A crumbling Turkish village has become a hotspot for ghost hunters and paranormal influencers after most of the population fled 40 years ago.
The village of Lubbey, in the Turkish province of Izmir, used to be home to over 200 people. Only five have remained since 2013, although the population increased to eight during the COVID-19 pandemic.
Now its spooky appearance has made the place a magnet for paranormal influencers and ghost hunters — which angers the few remaining villagers.
When the electric power supply bypassed Lubbey decades ago, villagers started moving to nearby plateaus and slowly abandoned the area. The village now looks like a ghost town, with crumbling buildings and few signs of life.
Suat Inan, a full-time traveler, discussed his experiences in the “ghost town.” He said:
“After having a conversation with someone living in the village called Mr. Mehmet, he said over 200 people lived there at one time,” Inan said.
“The migration started in the first half of the 1980s. People mostly settled on Cam Plateau, which is about seven kilometers [four miles] away and had electricity.”
When asked about the village’s popularity with ghost hunters, Inan said: “Personally, I have not witnessed any paranormal events in the village. The reason for such interest is due to the crumbling buildings, which have become decrepit and neglected over time. Sometimes, old rocks crumble and fall while people are visiting.”
He said the Ministry of Culture and Tourism took action to preserve the village’s historical structures and architecture.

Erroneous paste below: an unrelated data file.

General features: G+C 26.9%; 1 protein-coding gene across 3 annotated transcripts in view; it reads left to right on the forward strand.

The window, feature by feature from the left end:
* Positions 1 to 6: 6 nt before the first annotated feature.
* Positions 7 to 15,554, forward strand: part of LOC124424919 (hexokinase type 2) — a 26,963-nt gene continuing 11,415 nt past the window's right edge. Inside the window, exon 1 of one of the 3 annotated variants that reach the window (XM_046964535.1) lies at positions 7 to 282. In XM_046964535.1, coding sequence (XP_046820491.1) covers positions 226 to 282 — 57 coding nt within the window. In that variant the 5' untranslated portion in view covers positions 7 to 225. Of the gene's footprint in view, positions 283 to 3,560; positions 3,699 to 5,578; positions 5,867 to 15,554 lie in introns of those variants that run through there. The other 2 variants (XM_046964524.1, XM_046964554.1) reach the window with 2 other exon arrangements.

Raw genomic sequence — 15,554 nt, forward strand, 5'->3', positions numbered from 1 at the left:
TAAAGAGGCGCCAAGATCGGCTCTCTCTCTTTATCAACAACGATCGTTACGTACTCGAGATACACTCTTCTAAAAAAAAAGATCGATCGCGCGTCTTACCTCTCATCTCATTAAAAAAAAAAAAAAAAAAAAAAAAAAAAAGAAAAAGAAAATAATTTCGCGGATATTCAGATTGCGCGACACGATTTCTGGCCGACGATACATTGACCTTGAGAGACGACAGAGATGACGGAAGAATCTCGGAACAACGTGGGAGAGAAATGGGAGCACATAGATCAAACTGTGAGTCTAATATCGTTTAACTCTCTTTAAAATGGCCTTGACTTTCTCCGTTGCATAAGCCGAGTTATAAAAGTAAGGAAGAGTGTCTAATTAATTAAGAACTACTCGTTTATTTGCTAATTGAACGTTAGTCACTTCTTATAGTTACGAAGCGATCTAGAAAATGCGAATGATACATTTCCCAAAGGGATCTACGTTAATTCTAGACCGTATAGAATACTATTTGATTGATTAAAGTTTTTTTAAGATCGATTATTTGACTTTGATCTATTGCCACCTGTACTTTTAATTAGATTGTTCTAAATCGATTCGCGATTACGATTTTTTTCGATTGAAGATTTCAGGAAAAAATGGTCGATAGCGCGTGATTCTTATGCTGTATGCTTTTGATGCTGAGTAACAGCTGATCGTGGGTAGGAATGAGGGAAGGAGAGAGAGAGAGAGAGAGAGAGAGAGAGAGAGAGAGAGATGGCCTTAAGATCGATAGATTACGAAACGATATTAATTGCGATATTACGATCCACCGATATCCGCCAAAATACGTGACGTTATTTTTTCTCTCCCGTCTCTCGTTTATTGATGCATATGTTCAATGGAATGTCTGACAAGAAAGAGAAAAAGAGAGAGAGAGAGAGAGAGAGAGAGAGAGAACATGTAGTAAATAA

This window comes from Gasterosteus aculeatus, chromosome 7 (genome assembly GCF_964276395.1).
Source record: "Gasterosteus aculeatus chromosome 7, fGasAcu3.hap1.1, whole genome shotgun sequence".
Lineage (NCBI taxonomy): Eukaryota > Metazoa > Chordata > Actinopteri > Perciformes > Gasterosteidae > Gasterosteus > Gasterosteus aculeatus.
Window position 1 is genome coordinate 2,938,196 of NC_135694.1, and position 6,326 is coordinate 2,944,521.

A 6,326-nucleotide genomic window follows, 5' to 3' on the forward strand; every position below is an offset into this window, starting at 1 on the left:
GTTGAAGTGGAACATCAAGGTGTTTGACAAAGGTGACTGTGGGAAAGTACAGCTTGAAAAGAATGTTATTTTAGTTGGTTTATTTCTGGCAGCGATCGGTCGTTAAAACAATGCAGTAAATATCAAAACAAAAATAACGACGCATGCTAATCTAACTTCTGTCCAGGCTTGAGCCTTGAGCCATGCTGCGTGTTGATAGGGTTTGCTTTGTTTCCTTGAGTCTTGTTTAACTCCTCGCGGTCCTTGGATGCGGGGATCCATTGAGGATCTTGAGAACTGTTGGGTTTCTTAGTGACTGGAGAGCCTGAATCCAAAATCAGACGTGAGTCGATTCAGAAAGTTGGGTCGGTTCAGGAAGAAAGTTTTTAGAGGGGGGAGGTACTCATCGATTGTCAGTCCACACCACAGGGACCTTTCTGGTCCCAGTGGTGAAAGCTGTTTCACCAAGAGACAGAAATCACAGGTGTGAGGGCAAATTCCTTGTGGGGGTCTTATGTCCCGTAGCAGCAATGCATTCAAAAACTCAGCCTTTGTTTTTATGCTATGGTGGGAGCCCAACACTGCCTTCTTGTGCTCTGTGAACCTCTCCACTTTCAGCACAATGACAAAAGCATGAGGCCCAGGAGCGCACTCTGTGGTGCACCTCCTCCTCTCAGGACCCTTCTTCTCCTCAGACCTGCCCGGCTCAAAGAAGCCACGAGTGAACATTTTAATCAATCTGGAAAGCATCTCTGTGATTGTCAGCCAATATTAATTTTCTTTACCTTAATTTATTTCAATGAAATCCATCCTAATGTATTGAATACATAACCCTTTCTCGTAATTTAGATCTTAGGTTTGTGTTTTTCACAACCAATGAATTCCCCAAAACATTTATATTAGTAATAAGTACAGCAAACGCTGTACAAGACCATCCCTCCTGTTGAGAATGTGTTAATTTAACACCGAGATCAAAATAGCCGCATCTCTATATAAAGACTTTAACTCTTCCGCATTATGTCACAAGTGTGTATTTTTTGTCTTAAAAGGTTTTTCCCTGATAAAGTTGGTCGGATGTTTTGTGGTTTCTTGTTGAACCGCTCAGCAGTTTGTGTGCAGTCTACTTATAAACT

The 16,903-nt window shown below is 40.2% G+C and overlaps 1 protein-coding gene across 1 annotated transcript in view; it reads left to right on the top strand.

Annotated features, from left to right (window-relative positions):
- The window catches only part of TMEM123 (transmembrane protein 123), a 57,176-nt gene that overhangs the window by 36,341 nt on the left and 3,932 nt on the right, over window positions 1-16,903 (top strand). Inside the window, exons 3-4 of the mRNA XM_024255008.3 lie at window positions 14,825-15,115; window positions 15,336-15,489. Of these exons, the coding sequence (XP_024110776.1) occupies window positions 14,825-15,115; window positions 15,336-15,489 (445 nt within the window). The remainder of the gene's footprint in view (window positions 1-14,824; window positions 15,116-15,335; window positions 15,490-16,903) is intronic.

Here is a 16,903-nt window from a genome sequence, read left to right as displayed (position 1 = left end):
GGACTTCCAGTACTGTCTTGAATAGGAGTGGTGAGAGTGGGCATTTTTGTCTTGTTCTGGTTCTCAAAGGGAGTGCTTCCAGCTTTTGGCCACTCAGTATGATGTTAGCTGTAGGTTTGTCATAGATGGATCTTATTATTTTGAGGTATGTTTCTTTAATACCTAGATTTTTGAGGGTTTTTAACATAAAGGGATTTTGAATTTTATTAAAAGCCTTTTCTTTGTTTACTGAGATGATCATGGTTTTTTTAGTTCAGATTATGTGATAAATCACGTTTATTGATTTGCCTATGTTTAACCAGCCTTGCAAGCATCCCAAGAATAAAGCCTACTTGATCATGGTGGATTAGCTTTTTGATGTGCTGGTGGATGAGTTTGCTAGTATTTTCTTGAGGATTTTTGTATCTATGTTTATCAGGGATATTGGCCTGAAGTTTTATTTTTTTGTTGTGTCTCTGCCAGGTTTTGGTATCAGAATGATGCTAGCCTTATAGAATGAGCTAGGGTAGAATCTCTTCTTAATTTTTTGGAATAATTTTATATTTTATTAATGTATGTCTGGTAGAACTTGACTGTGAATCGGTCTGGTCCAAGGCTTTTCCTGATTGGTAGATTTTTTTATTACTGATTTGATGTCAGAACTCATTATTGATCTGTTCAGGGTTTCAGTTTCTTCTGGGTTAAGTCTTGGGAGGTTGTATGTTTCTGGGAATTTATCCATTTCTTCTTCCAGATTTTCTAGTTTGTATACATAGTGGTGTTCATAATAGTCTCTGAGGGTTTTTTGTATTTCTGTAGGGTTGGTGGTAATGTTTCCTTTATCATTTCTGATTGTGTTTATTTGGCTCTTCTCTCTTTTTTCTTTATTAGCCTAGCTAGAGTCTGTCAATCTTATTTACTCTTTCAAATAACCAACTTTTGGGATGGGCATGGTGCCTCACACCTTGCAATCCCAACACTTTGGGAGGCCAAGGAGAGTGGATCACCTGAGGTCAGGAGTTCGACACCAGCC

“Due to Lubbey’s popularity, people put their homes up for sale at high prices and unfortunately found buyers. This will lead to a change in the village and cause it to lose its current look. That is why I agree with the Ministry of Tourism and support the move [to protect it].”
Inan is embarrassed about the amount of graffiti in the buildings and feels it will worsen over time, unless the authorities take control.
Villagers are also uncomfortable with the area’s alleged paranormal activity and believe it could harm its tourist appeal. They do not want to be associated with such elements.
However, there is also a group who believe more visitors will come, given the town’s new reputation, said Inan. Another concern is that visitors are filming unflattering content about Lubbey.
“I am 93 years old, I have been living in this village for as long as I can remember,” Ali Ozturk told Turkish news agency IHA. “In the past, there were many people in this village, but now there are only a few left. I love Lubbey so much. This is my homeland. I can’t live anywhere else.”
Edited by Fern Siegel and Kristen Butler